A quick self scan of an eye. A very noticeable thing here is that Spider has scanned past the natural eye lens and captured the correct position of the iris.
Scanning ears is a popular solution for making prosthetics: the detailed geometry of a healthy ear can be mirrored and made into a perfect replica.
A quick scan of the top of the hand with Spider allows you to see the fine details of the skin and nails.
This metal mold of a child's foot was scanned with Spider in less than one minute.
This coin was thick enough to stand its side and was captured in just two scans. The second scan was to cover the side that the coin stood on.
The inner side of this old bronze helmet is very narrow. Artec Spider was able to scan it perfectly and in high detail.
This small figurine of a Chinese horseman warrior was scanned to make perfect replicas in different sizes.
Even though this plate has a thin and narrow edge, Artec Spider scanned it with ease, using the texture of the background.
This small and fragile skull of a desert fox was scanned with Artec Spider. While the model looks complicated, there were no challenging areas to scan.
Just like the Fox Skull, Turkana Boy skull consisted of two separate parts that were scanned separately, and aligned afterwards.
Even though the sea shell has complex geometrical curves and arms, its surface was easily captured with Artec Spider.
Product part made of plastic. Scanning time was around 5 minutes, and post-processing took about 20 minutes. This is a good example of fast reverse engineering.
Sixties style chair from one of our office conference rooms. Scanned as-is with no modifications needed for tracking.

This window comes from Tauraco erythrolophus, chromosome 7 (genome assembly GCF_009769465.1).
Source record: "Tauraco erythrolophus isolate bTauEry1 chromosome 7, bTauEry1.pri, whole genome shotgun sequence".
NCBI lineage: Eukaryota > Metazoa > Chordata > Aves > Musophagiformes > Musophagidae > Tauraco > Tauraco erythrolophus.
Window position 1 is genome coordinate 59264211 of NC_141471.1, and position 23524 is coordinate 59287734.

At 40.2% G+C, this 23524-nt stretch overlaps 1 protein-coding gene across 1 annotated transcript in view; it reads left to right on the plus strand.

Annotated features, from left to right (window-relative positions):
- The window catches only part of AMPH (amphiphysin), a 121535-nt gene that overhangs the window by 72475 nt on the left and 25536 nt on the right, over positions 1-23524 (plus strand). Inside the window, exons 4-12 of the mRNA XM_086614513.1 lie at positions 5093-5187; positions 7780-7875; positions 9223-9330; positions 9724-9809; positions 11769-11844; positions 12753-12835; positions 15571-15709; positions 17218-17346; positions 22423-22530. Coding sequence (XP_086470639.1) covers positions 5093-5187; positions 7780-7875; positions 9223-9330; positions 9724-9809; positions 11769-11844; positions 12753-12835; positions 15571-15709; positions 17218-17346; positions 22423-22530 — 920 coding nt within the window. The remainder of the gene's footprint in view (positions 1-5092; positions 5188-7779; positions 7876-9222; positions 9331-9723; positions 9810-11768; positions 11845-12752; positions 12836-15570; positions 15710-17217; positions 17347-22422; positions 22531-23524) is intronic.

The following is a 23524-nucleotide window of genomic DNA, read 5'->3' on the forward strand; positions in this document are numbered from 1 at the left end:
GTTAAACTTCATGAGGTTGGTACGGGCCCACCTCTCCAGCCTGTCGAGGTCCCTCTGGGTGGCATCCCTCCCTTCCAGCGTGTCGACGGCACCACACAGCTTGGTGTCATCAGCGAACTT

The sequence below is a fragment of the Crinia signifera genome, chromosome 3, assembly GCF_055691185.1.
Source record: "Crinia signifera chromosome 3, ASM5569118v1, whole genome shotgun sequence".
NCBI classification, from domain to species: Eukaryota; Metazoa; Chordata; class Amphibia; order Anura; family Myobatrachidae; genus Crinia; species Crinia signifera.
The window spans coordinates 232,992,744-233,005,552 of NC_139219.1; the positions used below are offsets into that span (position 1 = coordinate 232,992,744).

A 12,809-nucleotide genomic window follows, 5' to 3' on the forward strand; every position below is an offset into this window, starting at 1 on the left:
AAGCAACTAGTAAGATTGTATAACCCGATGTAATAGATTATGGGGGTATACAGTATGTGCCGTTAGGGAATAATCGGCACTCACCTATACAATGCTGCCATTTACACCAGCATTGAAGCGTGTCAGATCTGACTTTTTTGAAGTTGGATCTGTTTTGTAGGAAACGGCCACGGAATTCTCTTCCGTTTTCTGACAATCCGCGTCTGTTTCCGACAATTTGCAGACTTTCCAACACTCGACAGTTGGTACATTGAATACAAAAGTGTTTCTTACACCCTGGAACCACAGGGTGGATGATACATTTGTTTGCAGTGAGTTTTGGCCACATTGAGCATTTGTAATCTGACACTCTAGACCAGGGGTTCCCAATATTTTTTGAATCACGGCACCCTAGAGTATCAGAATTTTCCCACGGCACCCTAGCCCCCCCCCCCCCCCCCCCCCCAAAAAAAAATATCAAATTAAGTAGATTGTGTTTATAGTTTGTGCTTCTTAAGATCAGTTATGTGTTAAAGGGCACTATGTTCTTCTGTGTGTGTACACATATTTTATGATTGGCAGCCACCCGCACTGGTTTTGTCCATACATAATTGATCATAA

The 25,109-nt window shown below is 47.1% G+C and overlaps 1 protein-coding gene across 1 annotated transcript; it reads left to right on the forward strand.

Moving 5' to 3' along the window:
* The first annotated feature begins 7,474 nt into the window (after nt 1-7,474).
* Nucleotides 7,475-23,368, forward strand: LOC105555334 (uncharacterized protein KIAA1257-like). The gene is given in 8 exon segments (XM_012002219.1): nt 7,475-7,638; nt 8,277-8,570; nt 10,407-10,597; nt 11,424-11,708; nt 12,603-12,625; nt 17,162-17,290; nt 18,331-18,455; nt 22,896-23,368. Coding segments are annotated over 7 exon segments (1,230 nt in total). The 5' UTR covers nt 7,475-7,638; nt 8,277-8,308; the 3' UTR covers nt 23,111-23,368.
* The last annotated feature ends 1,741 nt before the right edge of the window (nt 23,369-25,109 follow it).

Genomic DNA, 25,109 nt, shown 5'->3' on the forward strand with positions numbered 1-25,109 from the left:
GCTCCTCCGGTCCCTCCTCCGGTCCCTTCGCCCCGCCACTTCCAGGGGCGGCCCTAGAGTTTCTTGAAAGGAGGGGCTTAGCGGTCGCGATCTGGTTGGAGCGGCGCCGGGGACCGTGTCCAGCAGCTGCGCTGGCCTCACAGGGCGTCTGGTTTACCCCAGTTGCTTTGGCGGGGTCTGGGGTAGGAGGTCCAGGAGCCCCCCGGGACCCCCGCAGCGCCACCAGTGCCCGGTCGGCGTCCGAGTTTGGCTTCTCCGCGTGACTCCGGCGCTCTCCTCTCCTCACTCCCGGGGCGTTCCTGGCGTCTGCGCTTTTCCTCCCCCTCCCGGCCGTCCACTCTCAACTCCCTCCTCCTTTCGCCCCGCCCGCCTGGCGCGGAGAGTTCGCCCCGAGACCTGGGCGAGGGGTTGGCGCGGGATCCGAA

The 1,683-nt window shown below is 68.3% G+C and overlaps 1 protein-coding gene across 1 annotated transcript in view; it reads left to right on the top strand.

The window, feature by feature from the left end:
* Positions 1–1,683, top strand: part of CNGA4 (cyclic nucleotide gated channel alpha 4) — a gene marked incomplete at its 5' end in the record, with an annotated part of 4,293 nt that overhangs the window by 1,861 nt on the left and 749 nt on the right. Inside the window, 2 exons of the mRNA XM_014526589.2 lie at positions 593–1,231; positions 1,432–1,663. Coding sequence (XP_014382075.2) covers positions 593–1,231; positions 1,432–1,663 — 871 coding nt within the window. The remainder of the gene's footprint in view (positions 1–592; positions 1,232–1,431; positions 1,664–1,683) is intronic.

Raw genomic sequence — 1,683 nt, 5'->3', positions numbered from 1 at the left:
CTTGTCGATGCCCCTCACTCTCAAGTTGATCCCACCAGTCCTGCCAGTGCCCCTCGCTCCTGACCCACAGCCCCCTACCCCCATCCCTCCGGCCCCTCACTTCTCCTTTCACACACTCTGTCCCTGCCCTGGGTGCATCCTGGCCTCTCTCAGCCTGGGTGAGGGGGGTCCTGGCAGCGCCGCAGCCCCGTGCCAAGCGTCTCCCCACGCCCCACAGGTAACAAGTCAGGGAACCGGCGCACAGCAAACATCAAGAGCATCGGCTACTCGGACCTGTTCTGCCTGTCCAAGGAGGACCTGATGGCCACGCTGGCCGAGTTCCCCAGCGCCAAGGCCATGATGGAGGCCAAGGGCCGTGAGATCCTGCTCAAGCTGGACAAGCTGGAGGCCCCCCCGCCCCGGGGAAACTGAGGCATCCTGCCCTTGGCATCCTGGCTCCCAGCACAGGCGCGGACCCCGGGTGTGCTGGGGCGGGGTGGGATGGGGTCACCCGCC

The texture of the armchair may seem repetitive, but the pattern is actually unique and provides easy and reliable texture tracking.
A cosplay of an armed mercenary girl from a popular videogame Borderlands.
A cosplay of a ruthless mercenary from DC comics universe - Deathstroke.
A cosplay of a notorious super villain from DC comics universe - Harley Quinn.
The symmetrical geometry of this vase could have made it difficult to scan, but thanks to its rich texture, capturing it with Eva was fast and very easy.
The statue is very rich geometrically, and despite some large flat areas, the aged bronze provided plenty of texture, so tracking wasn't an issue.
A statue of the Chinese Sage of Tea scanned with Artec Space Spider.
A plastic figurine of fantasy dragon. It was made in black plastic, but no scanning spray was needed, since plastic was mat.
A novelty chalice, made of plastic, with metal cup inside.
A sharp dagger with fine woven metal mail on the handle.
A relatively easy object for scanning - the only challenges were its shiny surface (easily countered by anti-gloss spray) and the thin edges.